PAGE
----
8 Things We Learned About Homeland at PaleyFest

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This year’s PaleyFest LA, the Paley Center for Media’s annual series of TV show panels, kicked off Friday with a revealing look at Showtime hit Homeland. Clare Danes, who plays CIA intelligence officer Carrie Mathison, was there, along with Maury Sterling (Max), but the rest of the stage was filled with the behind-the-scenes creative team, including executive producer and showrunner Alex Gansa. (And that may be just as well, considering that typically these sessions are dominated by the writer/producers anyway.) The focus was of course on Homeland‘s fourth season, which centered around that ill-fated Pakistan drone strike, Saul’s abduction by terrorist Haissam Haqqani, and Carrie’s botched attempts at motherhood and romance. The Talk‘s Julie Chen moderated the Q&A session that also live-streamed on Yahoo Screen.

Season 5 will jump ahead two and half years.
Plus, there’s a new setting as well. “We are going to be shooting the show in Europe,” Gansa said, “probably in Germany.” Of course, taking into account that South Africa doubled as Pakistan for the fourth season, Chen then asked, “You’re shooting in Europe, but what is it supposed to be?” That question remained unanswered until later in the panel when Gansa mentioned that currently the writers are “all involved in a bit of immersive history of Germany and Europe right now.” But the biggest tease came when Gansa revealed that “Carrie will no longer be an intelligence officer.” Yeah, let’s see how long that lasts. (Next season, according to network execs in attendance, will premiere on September 26.)

Most of Homeland‘s writing staff didn’t want Carrie and Quinn (Rupert Friend) to hook up.
And it appeared that the divide was right down gender lines with the guys reeling against it. “In a thriller about CIA operatives,” said exec producer Alex Cary, “it always felt a little bit like ‘high school romance’ stuff to me conceptually.” But fellow EP Meredith Stiehm was a fierce advocate for it. “I really felt there was something in the air from day one,” she said.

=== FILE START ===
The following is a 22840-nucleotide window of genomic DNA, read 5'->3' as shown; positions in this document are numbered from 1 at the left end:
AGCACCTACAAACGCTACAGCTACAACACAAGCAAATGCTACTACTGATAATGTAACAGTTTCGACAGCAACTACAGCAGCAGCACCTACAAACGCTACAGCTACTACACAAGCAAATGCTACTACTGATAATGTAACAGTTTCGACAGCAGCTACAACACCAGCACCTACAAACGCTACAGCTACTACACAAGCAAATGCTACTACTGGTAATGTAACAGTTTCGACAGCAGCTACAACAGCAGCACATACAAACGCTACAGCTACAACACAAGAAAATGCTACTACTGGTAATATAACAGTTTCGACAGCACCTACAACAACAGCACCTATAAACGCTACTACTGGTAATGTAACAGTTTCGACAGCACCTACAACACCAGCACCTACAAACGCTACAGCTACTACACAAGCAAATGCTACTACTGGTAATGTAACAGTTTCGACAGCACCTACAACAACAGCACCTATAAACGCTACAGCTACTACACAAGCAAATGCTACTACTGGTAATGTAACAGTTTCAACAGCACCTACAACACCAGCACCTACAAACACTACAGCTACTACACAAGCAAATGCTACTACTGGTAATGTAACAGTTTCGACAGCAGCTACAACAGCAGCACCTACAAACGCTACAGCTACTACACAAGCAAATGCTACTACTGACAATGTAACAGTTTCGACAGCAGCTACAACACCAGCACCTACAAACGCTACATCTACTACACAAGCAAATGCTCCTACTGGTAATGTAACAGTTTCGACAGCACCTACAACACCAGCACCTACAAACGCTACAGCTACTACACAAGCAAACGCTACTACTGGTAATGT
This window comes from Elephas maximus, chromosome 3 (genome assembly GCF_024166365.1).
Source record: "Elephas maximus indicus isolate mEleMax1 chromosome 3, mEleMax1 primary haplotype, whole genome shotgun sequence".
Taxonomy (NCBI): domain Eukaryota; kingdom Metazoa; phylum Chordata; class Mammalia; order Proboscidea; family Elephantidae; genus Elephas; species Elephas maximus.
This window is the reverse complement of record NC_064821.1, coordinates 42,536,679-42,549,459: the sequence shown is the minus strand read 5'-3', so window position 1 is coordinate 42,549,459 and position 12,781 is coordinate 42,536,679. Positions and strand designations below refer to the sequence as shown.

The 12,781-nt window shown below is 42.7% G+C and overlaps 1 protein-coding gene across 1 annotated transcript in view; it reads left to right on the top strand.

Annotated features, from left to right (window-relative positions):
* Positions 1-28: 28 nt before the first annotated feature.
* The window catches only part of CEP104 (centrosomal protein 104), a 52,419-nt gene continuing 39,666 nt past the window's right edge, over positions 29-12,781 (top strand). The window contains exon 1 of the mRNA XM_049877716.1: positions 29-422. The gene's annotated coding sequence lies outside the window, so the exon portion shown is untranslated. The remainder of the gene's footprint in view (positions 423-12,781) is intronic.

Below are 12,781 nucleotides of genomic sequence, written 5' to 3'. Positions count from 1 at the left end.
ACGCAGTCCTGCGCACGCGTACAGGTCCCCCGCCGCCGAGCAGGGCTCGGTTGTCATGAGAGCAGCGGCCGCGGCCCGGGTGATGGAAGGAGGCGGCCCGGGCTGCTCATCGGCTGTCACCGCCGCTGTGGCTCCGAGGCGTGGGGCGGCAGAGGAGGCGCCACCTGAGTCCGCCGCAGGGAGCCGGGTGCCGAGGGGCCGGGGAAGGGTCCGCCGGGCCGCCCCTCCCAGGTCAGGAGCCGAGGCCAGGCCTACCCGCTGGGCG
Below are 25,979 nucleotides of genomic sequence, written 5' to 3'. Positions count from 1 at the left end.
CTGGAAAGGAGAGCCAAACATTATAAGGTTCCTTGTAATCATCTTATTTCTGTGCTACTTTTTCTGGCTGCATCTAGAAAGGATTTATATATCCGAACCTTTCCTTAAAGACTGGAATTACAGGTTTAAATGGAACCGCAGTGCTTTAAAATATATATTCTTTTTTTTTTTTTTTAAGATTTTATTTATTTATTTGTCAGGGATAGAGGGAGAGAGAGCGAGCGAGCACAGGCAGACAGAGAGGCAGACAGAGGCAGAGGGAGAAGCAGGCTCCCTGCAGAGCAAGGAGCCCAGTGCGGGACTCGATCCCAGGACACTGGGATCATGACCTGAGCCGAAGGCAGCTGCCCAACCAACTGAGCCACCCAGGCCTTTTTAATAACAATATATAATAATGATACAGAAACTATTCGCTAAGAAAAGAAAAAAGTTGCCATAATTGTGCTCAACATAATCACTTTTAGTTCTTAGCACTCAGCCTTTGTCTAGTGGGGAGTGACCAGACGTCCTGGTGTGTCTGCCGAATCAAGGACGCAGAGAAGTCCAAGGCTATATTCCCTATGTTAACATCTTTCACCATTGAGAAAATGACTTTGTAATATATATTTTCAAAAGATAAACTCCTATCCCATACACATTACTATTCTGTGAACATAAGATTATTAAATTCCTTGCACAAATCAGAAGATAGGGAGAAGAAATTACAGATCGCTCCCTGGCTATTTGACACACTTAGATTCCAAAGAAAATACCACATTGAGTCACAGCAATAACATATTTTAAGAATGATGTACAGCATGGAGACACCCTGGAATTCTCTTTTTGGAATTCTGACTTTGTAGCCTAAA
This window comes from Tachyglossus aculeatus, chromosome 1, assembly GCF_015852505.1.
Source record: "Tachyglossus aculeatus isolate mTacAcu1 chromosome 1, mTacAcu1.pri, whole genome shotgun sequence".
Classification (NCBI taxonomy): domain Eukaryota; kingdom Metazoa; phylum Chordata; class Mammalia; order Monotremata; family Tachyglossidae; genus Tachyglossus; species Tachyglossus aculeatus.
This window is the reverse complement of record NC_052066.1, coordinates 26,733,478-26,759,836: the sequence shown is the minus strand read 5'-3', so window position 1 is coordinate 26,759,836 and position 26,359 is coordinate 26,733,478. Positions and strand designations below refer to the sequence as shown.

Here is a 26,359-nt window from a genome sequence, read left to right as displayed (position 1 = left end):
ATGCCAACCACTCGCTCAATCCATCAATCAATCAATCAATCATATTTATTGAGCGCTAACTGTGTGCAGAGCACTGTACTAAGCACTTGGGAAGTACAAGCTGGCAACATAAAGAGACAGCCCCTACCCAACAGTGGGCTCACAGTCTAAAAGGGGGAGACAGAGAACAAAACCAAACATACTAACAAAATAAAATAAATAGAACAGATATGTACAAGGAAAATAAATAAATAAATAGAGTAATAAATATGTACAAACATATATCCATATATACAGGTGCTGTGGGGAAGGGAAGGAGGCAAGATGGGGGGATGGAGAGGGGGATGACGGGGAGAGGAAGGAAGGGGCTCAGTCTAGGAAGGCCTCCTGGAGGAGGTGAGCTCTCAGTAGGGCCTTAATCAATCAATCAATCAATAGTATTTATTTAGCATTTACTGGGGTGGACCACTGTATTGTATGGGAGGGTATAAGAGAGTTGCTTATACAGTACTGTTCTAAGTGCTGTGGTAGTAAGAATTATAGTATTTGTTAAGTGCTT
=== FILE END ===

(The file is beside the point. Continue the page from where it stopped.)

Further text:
Max (Maury Sterling) would have been dead if it wasn’t for showrunner Alex Gansa’s wife.
When Chen asked Sterling why Max was saved from the embassy ambush’s body count while Fara (Nazanin Boniadi) was not, he replied that he had “heard rumors” that the exec producer’s wife deserves credit. Gansa confirmed this and added that it was also about “what would be the most powerful scene after who died. Is the more powerful scene Carrie sitting with Max, or is the more powerful scene talking Carrie sitting with Fara about Max dead?” Clearly, it was the former.

The pivotal “tarmac prisoner exchange” scene with Saul (Mandy Patinkin) was brutal to film.
First, director Lesli Linka Glatter had to be very careful what angles she chose to shoot. “If looked over there, you were in Africa,” said Linka Glatter, “if you looked down here, five blocks, you were in Pakistan.” Second, they had more than a few interruptions.

“On this airfield,” said exec producer Patrick Harbinson, “we had to stop shooting every two or three hours because a little plane that was towing a banner advertising a Cape Town strip club had to refuel.” Third, it took a while for the crucial moment between Carrie and Saul, when she’s trying to persuade him not to blow himself up, to “click.” Finally, Harbinson recalled, “suddenly some switch flipped in Mandy and he just turned into a different man.” And lastly, Danes had just recovered from a pretty awful bout of stomach flu. “It was bad,” she said. “I was leveled. And I was still quite feeble when I did actually go back to work and I found myself on that blistering hot tarmac.”

Dar Adal (F. Murray Abraham) conspired with last season’s big bad, Haissam Haqqani (Numan Acar), for a very good reason—at least to him.
Said Gansa, “Dar Adal doesn’t want another political appointee to run the intelligence agency, like Lockhart, Tracy Letts character. He wants a career intelligence officer to be in charge.”

Carrie could’ve been an even worse mother.
The infamous scene in which Carrie considers drowning her baby could have been even more extreme, but the post-production process actually softened it. “The camera’s point of view was the baby’s point of view,” Gansa explained, “and the camera went underwater and stayed there for 15 seconds at which point any sympathy for Carrie would be completely gone. So what we did was the camera goes underwater for a split second and then we reversed the film so the camera comes right back up out of the water.” So, yes, Carrie was reprehensible in that brief second, just not super-reprehensible.

Clare Danes is very convincing at her job.
At least two times during the panel, Chen referred to Danes as “Carrie.” The second time she even exclaimed, “Oh my god, I did it again! She’s that good!” And then to top it off, an audience member committed the same flub as well. But, to give Chen benefit of the doubt, there are four common letters shared by the two names.

Danes is very aware of the notorious “Carrie cry face,” as it’s called by the show’s fans.
If you watch Homeland with any regularity, then you know to expect a least one “Carrie cry face” moment—eyes watering, chin quivering—per episode. And one audience member actually brought up that that phenomenon and the phrase itself to Danes who, good-naturedly, acknowledged this tendency: “I swear to god,” she said with a laugh, “it’s just what my face does! That’s just how I cry!” (Director Linka Glatter was also quick to jokingly point out that she “never [gives] her that note on set.”) Danes also recalled that her “cry face” goes as far back as her earliest days as an actress. “I remember on My So Called Life,” she said of her first major acting role, “they wrote it into an episode, because even then, that’s just how I cry.”